I turn to a rewatch of Jonathan Creek to get me through Week 2 of Lockdown #2 and enjoy the freshness of the first series
“No one could have killed your husband and then left this room”
Starting in 1997 and memorably co-opting Saint-Saëns’ renowned ‘Danse Macabre’ for its theme tune, mystery crime thriller Jonathan Creek occupies a happy place in my TV memories, so I was a little hesitant at first in case it didn’t match up to how I remembered.
From cracking seemingly impenetrable alibis, to working out how to escape a nuclear bunker, to locked room mysteries of all sorts, it turns out David Renwick’s writing holds up rather well. The plotting is sufficiently twisty that it is nigh on impossible to figure out who and certainly howdunnit and I remembered none of the important details so it was like watching it anew. Continue reading “TV Review: Jonathan Creek, Series 1”
It is Caryl Churchill’s turn to get the Tristram Kenton treatment from the Guardian’s archive, and what an impressive array of talent that have understandably flocked to this most remarkable of playwrights:
Photos: Tristram Kenton
Lucy Kirkwood returns to the National Theatre with The Welkin, starring a brilliant ensemble led by Maxine Peake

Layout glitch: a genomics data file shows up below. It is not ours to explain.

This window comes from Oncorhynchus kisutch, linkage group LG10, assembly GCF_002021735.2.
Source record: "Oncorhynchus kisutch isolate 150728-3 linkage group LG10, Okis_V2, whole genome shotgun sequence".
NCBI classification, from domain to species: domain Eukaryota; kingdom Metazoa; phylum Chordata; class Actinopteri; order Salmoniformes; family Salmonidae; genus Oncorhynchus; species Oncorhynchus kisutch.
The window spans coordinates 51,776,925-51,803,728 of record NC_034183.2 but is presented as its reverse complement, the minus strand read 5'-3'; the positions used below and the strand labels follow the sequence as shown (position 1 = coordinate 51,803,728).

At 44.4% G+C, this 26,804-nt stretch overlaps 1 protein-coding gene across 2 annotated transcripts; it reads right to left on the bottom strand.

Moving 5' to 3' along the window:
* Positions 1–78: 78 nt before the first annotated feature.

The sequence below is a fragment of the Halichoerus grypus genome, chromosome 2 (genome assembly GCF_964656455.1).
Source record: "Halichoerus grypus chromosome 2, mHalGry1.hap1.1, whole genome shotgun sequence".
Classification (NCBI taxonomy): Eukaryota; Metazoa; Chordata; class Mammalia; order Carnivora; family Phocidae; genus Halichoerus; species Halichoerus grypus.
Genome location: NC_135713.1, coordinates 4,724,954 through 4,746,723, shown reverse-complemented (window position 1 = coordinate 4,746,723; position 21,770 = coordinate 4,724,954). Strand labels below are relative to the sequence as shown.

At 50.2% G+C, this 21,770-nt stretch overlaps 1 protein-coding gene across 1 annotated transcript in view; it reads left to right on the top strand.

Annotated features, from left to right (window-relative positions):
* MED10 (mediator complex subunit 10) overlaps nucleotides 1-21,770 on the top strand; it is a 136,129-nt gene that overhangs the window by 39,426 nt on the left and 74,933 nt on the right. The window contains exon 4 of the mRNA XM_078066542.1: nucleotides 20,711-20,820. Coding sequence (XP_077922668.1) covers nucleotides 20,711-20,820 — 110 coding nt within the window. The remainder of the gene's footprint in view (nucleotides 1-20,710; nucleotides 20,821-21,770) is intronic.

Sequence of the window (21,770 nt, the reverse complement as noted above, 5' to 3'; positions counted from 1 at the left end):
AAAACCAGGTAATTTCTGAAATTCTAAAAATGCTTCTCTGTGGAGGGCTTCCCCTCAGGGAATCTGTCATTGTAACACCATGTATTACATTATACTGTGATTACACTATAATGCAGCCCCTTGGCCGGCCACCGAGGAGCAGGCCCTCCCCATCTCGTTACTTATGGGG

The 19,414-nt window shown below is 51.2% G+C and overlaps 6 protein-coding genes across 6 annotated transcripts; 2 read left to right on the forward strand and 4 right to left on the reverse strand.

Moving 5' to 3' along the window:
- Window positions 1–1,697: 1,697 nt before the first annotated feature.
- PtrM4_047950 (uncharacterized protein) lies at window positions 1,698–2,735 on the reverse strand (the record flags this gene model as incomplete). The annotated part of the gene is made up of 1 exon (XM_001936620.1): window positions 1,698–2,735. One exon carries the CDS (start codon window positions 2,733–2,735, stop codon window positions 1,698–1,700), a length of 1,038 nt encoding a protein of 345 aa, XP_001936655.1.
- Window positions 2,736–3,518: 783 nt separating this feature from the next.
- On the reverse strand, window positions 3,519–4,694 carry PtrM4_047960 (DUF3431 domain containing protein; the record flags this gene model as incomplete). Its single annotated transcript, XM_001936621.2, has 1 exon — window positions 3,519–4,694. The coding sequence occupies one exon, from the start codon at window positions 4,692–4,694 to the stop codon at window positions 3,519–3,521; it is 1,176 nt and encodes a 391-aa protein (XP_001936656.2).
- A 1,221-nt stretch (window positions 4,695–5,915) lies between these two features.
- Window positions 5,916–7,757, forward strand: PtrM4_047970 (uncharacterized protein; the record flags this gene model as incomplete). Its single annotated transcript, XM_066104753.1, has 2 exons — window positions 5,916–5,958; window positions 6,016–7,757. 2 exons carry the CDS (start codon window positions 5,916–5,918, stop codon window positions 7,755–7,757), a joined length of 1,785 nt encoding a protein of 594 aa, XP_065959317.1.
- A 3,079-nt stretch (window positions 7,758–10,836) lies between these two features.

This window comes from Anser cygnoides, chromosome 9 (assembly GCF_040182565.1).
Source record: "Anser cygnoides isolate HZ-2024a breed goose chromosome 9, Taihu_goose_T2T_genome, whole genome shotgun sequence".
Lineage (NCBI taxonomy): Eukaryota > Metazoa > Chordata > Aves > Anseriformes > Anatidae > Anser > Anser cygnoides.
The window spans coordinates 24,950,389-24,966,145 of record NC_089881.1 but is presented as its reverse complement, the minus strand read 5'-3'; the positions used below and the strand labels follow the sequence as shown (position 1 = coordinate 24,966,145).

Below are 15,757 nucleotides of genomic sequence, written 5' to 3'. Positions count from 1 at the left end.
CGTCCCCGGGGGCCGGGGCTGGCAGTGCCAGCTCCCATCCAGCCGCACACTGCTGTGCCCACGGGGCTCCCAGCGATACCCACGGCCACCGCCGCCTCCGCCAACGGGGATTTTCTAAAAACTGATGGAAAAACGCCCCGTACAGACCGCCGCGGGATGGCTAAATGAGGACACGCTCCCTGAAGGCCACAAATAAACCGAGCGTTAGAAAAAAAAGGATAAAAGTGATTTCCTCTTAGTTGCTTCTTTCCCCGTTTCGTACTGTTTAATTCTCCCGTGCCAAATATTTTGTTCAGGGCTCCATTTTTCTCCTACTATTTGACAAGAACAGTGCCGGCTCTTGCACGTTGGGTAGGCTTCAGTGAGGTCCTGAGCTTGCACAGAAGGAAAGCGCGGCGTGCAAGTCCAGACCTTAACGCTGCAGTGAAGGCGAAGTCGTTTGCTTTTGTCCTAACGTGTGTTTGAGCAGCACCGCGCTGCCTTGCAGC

“Nobody blames God when there’s a woman can be blamed instead”
There are moments in Lucy Kirkwood’s new play The Welkin that are just outstanding. The opening tableau of silhouetted women engaged in housework is one for the ages, the early montage of women being empanelled onto a jury is as compelling a piece of social history as has ever been committed to the stage as well as looking stunning, and the final scene is equally full of iconic imagery (that veil, that walk, that ribbon, that realisation!).
Set on the Norfolk/Suffolk borders in 1759, the play focuses on a quirk of English justice at the time. A child has died and Sally Poppy has been sentenced for the crime (by men) but as she is claiming to be pregnant – something which if true, would commute her sentence from death to transportation – a “jury of matrons” must decide if she is telling the truth. Thus 12 local woman are summoned and locked in a room to determine her fate. Continue reading “Review: The Welkin, National Theatre”
Jessie Buckley and Josh O’Connor headline a new production of Romeo and Juliet, while Callum Scott Howells and Rosie Sheehy star in Gary Owen’s Romeo and Julie, among other big news from the National Theatre